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Effect of added nitrogen on plant litter decomposition depends on initial soil carbon and nitrogen stoichiometry

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Finn, D., Page, K., Catton, K., Strounina, E., Kienzle, M., Robertson, F., Armstrong, R. and Dalal, R. (2015) Effect of added nitrogen on plant litter decomposition depends on initial soil carbon and nitrogen stoichiometry. Soil Biology and Biochemistry, 91 . pp. 160-168. ISSN 0038-0717

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Article Link: http://dx.doi.org/10.1016/j.soilbio.2015.09.001

Publisher URL: http://www.sciencedirect.com/science/article/pii/S003807171500320X


Increasing organic carbon inputs to agricultural soils through the use of pastures or crop residues has been suggested as a means of restoring soil organic carbon lost via anthropogenic activities, such as land use change. However, the decomposition and retention of different plant residues in soil, and how these processes are affected by soil properties and nitrogen fertiliser application, is not fully understood. We evaluated the rate and extent of decomposition of 13C-pulse labelled plant material in response to nitrogen addition in four pasture soils of varying physico-chemical characteristics. Microbial respiration of buffel grass (Cenchrus ciliaris L.), wheat (Triticum aestivum L.) and lucerne (Medicago sativa L.) residues was monitored over 365-days. A double exponential model fitted to the data suggested that microbial respiration occurred as an early rapid and a late slow stage. A weighted three-compartment mixing model estimated the decomposition of both soluble and insoluble plant 13C (mg C kg−1 soil). Total plant material decomposition followed the alkyl C: O-alkyl C ratio of plant material, as determined by solid-state 13C nuclear magnetic resonance spectroscopy. Urea-N addition increased the decomposition of insoluble plant 13C in some soils (≤0.1% total nitrogen) but not others (0.3% total nitrogen). Principal components regression analysis indicated that 26% of the variability of plant material decomposition was explained by soil physico-chemical characteristics (P = 0.001), which was primarily described by the C:N ratio. We conclude that plant species with increasing alkyl C: O-alkyl C ratio are better retained as soil organic matter, and that the C:N stoichiometry of soils determines whether N addition leads to increases in soil organic carbon stocks.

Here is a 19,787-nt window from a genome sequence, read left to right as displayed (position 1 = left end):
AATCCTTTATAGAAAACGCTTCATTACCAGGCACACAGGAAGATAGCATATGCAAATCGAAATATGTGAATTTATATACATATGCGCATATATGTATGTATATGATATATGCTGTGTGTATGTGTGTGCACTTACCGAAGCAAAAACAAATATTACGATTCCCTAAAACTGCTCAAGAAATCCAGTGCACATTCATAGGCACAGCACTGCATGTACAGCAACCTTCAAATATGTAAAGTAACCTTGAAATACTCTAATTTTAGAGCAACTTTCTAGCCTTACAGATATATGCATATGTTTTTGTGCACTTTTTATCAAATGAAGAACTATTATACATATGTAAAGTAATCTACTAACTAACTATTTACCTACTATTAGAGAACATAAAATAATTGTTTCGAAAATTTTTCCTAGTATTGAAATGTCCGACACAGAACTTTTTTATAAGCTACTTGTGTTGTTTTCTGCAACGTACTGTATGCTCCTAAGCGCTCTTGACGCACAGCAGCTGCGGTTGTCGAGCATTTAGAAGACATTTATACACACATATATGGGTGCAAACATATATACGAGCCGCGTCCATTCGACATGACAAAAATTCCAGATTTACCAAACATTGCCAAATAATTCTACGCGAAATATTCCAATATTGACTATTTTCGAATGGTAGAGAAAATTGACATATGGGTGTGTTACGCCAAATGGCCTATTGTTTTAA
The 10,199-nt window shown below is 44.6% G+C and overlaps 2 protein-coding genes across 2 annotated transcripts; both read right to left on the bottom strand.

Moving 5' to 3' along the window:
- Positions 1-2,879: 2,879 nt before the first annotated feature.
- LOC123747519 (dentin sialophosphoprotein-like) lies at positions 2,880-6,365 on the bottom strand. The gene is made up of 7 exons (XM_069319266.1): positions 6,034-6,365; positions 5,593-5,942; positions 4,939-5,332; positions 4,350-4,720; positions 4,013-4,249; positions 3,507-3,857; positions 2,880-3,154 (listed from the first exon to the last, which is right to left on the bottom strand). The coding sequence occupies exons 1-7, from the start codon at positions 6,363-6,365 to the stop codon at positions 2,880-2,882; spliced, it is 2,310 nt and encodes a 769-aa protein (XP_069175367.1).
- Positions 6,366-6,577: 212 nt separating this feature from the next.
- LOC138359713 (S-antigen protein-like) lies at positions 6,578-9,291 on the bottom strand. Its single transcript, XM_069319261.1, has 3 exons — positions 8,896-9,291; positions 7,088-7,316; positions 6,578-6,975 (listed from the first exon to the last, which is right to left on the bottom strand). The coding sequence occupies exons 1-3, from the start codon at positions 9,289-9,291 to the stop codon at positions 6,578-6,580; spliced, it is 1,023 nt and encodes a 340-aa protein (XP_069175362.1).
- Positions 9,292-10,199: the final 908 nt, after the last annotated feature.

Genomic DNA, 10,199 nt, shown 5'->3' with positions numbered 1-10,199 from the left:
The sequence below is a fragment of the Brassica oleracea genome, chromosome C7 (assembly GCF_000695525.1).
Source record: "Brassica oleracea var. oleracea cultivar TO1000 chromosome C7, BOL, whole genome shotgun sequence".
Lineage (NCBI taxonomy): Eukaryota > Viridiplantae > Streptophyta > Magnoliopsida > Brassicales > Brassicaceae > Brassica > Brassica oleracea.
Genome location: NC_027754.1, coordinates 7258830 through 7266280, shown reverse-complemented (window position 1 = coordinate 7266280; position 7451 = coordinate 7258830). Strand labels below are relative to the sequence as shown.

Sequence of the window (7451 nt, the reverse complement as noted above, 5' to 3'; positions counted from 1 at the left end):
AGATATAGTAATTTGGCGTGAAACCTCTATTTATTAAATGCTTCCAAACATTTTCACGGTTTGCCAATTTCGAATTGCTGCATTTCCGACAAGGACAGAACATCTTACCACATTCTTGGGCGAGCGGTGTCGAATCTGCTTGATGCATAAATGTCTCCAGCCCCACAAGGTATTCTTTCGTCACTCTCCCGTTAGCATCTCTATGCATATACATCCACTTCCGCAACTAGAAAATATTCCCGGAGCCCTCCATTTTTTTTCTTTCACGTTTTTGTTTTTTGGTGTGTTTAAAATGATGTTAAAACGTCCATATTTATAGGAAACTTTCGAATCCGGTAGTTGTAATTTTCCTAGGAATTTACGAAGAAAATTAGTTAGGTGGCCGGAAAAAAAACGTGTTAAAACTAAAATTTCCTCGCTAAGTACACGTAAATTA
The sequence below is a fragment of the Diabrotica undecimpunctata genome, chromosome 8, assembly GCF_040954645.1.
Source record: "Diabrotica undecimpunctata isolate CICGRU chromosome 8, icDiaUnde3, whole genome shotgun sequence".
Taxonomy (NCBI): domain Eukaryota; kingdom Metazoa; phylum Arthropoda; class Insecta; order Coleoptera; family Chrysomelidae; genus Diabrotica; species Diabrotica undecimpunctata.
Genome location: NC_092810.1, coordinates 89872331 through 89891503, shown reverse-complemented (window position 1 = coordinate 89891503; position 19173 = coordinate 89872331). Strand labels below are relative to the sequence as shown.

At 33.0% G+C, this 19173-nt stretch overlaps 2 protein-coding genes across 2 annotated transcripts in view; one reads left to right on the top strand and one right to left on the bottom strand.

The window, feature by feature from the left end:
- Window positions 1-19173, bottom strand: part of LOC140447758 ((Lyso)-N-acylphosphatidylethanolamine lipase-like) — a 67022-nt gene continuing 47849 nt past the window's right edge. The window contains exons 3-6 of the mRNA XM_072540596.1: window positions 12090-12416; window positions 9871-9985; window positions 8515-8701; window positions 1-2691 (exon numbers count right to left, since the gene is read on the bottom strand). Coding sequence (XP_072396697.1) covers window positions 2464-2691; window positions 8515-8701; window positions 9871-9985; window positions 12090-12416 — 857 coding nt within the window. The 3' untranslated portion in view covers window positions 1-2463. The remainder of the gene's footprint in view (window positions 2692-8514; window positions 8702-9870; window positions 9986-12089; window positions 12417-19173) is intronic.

Item Type:Article
Business groups:Animal Science
Keywords:Soil organic carbon Nitrogen Decomposition Vertisol Alfisol
Subjects:Agriculture > Agriculture (General) > Soils. Soil science > Soil chemistry
Agriculture > Agriculture (General) > Soils. Soil science > Soil and crops. Soil-plant relationships. Soil productivity
Live Archive:01 Feb 2016 23:56
Last Modified:03 Sep 2021 16:50

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